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Mon 25 Feb 2008 10:35 AM

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Single currency 'long-term' objective - UAE

Central bank governor says implementation of monetary union should be in stages.

A Gulf Arab plan to create a single currency is a "long-term" objective, UAE Central Bank Governor Sultan Nasser Al-Suweidi said on Monday.

"Implementation of monetary union should be in stages," Al-Suweidi said in a speech in Abu Dhabi. "GCC monetary union is a long-term objective," he said, without being more specific.

The GCC is aiming to create a single currency as early as 2010, however Gulf policymakers, including Al-Suweidi, have said the deadline would be difficult, if not impossible, to meet.

The timetable for the monetary union has been in doubt since Oman said in 2006 it would skip the deadline over concerns that spending targets could constrain economic growth.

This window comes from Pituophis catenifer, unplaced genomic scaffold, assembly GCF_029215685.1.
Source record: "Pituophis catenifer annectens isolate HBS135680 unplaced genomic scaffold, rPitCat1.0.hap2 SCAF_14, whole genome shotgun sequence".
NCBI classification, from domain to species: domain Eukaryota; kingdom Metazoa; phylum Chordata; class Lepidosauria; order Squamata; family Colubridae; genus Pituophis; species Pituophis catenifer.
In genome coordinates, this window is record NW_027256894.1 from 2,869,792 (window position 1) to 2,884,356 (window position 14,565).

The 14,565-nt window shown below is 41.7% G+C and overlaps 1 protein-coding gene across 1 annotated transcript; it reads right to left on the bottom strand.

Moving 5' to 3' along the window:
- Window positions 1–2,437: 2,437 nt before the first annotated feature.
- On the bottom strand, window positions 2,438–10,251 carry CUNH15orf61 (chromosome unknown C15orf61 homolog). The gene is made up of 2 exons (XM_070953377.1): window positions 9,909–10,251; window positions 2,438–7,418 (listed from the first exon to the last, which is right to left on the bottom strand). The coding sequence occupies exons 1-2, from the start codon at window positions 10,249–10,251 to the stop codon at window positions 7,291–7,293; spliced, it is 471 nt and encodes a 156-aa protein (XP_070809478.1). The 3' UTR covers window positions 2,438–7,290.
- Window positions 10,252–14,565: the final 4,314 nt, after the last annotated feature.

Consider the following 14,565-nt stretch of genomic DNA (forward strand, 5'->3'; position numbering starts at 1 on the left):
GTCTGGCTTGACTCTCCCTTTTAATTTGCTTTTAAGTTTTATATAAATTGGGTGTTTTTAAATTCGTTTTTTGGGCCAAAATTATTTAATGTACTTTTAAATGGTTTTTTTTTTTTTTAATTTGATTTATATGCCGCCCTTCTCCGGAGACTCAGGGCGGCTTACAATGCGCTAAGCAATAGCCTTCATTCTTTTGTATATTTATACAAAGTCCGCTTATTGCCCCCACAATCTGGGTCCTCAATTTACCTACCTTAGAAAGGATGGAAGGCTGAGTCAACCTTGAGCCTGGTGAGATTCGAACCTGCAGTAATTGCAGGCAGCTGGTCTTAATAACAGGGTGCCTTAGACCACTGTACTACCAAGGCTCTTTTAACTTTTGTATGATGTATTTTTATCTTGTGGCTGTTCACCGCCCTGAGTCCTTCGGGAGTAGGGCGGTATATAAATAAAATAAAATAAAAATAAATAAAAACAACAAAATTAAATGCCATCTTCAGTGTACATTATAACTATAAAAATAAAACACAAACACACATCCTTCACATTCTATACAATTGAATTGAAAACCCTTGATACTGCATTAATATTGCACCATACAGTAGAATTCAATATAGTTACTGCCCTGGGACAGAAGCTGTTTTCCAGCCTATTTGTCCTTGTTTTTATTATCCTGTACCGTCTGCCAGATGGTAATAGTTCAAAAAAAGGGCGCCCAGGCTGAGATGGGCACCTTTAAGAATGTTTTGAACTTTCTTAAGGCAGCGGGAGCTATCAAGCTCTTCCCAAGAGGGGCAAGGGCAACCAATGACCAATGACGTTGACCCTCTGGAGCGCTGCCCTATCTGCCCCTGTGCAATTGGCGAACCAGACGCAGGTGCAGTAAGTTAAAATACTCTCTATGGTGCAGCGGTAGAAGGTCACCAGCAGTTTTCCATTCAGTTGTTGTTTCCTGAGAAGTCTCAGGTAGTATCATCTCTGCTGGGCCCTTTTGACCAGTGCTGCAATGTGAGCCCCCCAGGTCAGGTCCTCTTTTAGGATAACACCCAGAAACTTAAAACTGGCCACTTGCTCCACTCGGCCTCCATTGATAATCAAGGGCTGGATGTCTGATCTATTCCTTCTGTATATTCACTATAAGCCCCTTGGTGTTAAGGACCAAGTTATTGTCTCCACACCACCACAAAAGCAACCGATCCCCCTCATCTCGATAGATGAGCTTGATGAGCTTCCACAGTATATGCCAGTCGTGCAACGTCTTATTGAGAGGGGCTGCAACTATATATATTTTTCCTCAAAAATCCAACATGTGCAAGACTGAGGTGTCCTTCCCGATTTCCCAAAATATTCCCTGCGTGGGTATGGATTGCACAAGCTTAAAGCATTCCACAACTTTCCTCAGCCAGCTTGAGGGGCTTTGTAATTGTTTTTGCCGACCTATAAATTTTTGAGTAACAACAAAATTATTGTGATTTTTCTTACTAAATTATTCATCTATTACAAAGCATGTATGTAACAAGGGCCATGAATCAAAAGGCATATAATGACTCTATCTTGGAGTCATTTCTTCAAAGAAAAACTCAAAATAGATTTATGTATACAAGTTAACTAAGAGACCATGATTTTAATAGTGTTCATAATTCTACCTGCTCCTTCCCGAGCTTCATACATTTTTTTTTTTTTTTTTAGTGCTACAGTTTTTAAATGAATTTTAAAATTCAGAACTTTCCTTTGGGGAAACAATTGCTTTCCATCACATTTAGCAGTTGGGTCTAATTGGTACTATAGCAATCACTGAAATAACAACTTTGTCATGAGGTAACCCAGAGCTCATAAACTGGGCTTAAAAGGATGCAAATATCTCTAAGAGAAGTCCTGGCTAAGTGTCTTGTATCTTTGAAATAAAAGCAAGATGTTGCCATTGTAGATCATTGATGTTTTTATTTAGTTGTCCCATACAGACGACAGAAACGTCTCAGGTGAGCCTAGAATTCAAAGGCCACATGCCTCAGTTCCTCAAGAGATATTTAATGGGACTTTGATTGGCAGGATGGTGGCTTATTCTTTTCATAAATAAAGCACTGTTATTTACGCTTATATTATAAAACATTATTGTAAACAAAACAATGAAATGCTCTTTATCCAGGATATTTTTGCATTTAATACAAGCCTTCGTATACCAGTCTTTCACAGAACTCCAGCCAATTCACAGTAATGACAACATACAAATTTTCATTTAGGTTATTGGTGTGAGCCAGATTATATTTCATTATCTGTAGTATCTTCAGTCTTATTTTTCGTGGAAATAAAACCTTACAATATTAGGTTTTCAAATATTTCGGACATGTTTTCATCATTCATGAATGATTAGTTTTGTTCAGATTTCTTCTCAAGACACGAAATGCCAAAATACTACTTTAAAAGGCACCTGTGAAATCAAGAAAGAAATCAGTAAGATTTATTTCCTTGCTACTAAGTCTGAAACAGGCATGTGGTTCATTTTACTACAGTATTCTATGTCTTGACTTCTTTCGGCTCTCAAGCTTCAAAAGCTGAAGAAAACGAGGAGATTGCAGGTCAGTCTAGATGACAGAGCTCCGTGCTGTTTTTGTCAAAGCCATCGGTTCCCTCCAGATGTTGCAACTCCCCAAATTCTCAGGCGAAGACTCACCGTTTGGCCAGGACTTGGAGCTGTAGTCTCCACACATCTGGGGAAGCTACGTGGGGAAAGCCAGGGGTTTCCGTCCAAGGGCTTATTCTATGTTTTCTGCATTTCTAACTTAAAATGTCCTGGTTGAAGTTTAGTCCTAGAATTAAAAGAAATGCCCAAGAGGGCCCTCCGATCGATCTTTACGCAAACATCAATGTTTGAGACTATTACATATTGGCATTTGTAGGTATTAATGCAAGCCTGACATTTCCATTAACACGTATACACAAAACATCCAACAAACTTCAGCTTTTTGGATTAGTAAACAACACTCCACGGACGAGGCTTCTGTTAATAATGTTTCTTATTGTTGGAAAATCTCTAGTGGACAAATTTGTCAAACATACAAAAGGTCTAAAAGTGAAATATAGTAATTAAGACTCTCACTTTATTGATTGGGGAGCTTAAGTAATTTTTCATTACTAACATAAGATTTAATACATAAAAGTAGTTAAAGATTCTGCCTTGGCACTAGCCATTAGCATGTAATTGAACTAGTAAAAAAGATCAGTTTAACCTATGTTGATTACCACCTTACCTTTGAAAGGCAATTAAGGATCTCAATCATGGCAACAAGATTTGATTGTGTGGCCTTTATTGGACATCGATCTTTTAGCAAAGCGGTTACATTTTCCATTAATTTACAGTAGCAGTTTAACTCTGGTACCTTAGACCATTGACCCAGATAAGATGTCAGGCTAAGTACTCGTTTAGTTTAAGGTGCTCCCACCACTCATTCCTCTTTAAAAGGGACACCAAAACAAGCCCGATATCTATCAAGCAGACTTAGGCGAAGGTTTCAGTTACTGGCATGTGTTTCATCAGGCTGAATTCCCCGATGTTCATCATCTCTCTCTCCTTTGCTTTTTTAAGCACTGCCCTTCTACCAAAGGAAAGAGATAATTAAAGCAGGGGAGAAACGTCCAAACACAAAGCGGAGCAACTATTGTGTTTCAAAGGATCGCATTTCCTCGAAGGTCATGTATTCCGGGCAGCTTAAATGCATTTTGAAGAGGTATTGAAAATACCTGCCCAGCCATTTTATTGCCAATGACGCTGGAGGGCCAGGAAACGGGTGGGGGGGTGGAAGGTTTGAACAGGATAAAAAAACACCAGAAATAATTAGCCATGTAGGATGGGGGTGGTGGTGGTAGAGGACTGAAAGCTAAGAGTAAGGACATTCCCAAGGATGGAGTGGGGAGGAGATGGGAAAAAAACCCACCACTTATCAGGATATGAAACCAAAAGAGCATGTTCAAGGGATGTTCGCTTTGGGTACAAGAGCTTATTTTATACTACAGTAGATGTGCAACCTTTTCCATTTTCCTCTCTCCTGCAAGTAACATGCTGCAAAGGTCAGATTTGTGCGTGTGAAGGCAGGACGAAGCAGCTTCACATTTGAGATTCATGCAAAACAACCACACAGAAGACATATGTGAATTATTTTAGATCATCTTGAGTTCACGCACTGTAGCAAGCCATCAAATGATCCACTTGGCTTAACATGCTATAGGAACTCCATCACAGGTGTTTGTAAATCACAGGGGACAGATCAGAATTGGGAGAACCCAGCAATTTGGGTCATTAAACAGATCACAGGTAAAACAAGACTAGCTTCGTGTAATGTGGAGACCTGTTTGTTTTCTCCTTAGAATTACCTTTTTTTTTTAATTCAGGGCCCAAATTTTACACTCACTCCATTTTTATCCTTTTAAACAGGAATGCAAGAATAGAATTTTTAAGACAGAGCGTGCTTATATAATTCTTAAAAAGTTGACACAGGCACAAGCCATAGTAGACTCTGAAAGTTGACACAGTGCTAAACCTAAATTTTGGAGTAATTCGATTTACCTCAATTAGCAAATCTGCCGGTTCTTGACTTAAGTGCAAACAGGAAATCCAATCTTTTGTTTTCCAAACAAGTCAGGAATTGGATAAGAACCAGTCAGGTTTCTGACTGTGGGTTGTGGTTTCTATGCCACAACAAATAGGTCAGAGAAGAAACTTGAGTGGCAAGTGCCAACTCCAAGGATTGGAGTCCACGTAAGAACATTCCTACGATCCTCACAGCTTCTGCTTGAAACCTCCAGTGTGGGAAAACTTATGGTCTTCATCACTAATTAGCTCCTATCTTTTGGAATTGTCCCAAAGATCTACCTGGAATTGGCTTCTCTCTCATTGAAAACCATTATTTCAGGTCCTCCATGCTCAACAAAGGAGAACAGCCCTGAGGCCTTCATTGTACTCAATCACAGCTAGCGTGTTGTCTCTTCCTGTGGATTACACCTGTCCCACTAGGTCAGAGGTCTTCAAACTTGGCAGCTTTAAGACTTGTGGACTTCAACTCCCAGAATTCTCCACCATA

Plans received a further blow in May last year when Kuwait broke ranks and ditched the dinar's peg to the US dollar, claiming the rising cost of imports in non-dollar denominations was driving up inflation.

Gulf Arab states pegged their currencies to the dollar in preparation for the single currency and monetary union, but the falling value of the US currency and rising inflation has put pressure on central banks to revalue or ditch their dollar pegs.

In his speech Al-Suweidi said Gulf Arab dollar pegs have served Gulf economies "very well" and helped states in the world's largest oil-exporting region prepare for monetary union.

"[Gulf currencies] are pegged to the dollar and that has given the anchor that's needed to reduce the transaction cost of our currencies," Al-Suweidi said.

"They did very well for our economies because it has led to more capital flows in our economies. We've seen more trade, more business being established."

Al-Suweidi also said Gulf Arab economies should expand by at least 6% per year until 2012 on continued high demand for oil and gas from the Far East, China and India.

"Demand for oil and gas is expected to continue to be strong because of demand in the Far East, China and India," he said.

"Therefore, it is not abnormal to predict growth rates of 6.3, 6.1, 6.6% in the GCC until the year 2012."

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